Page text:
In this press conference held every day by Hong Kong Police, the police officer pronounced "protester" as "PRO-tes-ter". I checked the dictionaries such as the Cambridge Online and Longman Online and could only find it pronounced as /prəˈtestə r/. Did the native English officer with the British accent pronounce the word wrongly?

enter image description here (Watch the part of the video that features the native speaker, who spoke from 29:09 to 32:37) www.youtube.com

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    The version with the initial stress is generally AmE, but since it’s such a ‘news word’ likely to appear in news programmes on tv, I suspect it’s spreading. To me there’s a difference between a /prəˈtestər/ (someone who objects or protests to something) and a /ˈproʊtestər/ (someone who takes part in a protest march of some kind), but I have absolutely no idea if that’s just me, or if such a distinction is actually common. Commented Aug 10, 2019 at 16:46

1 Answer 1


The pronunciation proTESTer /prəˈtestər/ corresponds to the stress pattern of the verb proTEST. That verb has a pronunciation with stress on the second syllable in both British English and American English.

The noun PROtest usually has first-syllable stress in both British English and American English.

For some speakers (not all), there exists, alongside the verb proTEST, a verb "PROtest" that is stressed on the first syllable and more or less means "participate in a PROtest". The stress pattern of this verb is derived from that of the noun. The verb PROtest seems to be more common in American English than in British English, but it is used by some British English speakers.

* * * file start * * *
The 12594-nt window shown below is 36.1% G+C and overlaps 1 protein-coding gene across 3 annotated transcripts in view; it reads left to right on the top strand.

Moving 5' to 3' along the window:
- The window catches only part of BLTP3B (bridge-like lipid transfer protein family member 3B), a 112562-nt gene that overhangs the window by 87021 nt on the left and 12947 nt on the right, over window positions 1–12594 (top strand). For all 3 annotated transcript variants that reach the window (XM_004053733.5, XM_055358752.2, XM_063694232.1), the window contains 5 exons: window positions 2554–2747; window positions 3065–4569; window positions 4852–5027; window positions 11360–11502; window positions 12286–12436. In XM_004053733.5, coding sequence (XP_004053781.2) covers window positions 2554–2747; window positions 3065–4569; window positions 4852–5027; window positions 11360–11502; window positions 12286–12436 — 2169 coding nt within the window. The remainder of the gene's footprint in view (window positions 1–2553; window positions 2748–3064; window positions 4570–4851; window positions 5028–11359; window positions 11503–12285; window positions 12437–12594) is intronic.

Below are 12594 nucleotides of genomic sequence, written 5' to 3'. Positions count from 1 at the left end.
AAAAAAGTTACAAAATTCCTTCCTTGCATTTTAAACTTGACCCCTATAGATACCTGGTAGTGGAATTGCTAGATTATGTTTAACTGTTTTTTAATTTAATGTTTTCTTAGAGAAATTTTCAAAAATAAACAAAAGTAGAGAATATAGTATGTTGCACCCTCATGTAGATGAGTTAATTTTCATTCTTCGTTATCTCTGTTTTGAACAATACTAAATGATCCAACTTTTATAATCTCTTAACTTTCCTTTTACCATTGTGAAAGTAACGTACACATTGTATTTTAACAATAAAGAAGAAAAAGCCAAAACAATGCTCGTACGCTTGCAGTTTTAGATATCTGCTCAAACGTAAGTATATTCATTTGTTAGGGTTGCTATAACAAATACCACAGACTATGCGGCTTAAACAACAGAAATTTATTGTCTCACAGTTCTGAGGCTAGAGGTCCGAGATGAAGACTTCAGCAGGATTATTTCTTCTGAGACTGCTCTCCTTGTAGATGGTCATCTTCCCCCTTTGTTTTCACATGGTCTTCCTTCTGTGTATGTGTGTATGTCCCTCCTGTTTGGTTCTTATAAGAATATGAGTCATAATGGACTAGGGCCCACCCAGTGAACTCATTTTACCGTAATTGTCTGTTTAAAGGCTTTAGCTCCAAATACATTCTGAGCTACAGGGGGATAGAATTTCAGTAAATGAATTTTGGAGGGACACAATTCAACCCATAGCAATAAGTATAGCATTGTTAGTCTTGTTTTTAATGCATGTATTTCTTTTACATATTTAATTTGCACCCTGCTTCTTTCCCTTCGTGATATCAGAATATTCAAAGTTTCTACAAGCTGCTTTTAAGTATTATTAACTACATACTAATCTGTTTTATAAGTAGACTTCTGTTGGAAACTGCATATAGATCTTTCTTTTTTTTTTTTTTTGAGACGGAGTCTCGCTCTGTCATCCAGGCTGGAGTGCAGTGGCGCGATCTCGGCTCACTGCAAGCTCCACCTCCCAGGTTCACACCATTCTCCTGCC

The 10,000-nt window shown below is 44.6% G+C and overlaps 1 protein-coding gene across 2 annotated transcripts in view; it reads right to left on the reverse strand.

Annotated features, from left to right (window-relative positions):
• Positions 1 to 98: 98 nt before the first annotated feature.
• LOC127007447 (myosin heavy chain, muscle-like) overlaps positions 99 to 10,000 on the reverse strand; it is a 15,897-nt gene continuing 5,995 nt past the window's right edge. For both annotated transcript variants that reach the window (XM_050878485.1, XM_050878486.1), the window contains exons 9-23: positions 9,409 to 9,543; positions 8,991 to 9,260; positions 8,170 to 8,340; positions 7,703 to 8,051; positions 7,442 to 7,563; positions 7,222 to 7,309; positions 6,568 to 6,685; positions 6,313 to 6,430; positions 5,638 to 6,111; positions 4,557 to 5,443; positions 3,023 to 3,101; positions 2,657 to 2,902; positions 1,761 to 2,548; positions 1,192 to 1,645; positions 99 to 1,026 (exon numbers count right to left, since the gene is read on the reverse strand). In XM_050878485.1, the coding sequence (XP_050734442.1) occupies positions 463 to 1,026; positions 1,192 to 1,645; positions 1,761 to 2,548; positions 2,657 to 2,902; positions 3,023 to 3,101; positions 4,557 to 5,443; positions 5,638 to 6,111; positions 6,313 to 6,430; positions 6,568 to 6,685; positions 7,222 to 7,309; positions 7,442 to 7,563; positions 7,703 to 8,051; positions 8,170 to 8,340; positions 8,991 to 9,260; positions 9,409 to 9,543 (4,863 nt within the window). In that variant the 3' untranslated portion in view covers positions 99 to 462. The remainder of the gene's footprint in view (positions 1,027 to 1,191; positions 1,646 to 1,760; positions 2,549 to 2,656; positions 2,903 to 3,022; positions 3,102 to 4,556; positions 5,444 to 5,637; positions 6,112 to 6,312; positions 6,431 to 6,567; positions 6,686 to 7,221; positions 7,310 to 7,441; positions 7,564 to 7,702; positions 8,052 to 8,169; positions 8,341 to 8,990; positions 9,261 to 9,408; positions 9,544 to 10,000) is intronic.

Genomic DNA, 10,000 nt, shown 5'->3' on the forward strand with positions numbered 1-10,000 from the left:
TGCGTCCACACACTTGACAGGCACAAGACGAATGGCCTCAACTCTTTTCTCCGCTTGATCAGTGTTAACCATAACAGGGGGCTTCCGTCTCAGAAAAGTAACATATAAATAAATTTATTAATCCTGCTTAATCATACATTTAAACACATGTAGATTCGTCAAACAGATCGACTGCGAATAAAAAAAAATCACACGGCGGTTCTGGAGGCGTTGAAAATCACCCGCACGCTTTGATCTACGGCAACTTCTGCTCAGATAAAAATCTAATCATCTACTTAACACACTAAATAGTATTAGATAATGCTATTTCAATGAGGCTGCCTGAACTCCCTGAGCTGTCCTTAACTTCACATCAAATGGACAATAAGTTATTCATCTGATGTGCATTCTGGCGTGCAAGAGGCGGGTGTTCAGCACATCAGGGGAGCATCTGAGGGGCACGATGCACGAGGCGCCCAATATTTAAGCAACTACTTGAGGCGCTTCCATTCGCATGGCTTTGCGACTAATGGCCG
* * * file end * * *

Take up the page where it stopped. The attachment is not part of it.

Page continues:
The pronunciation "PROtester", with stress on the first syllable, is most likely based on the verb "PROtest". This topic is covered in the 2011 Language Log post "Protesters", by Eric Baković.

The comments on that page have some useful additional information, such as this:

in his pronunciation dictionary, John Wells gives both options for the verb in both BrE and AmE.

But more interestingly, under protester, he gives the results of one of his pronunciation polls, albeit for BrE only:

Preference poll, British English: [stress on the second syllable] 69%; [stress on the first syllable] 31% (born since 1982: 45%)

Note that the polls were done on paper, via regular mail (!), and – if I remember correctly – essentially on a self-report volunteer basis. So any "new" trends may be underreported. Or overreported ;)

–Jarek Weckwerth, February 21, 2011 @ 6:34 pm

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    no, the verb can never have the first-syllable stress.
    – Louis Liu
    Commented Aug 10, 2019 at 16:55
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    I meant in British English. American English may be the opposite.
    – Louis Liu
    Commented Aug 10, 2019 at 17:04
  • @LouisLiu Where did you get that from? That's definitely wrong.
    – Zebrafish
    Commented Aug 10, 2019 at 18:11
  • @Zebrafish in BrE it's the noun protest which has stress on the first syllable, the verb on the second. Commented Aug 10, 2019 at 18:33
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    @Zebrafish I agree that it is getting increasingly hard to assert that in one dialect is such-and-such and another is this-and-that. There are tendencies but with cross-fertilisation some British people like to sound like Americans and vice versa. Commented Aug 10, 2019 at 19:10

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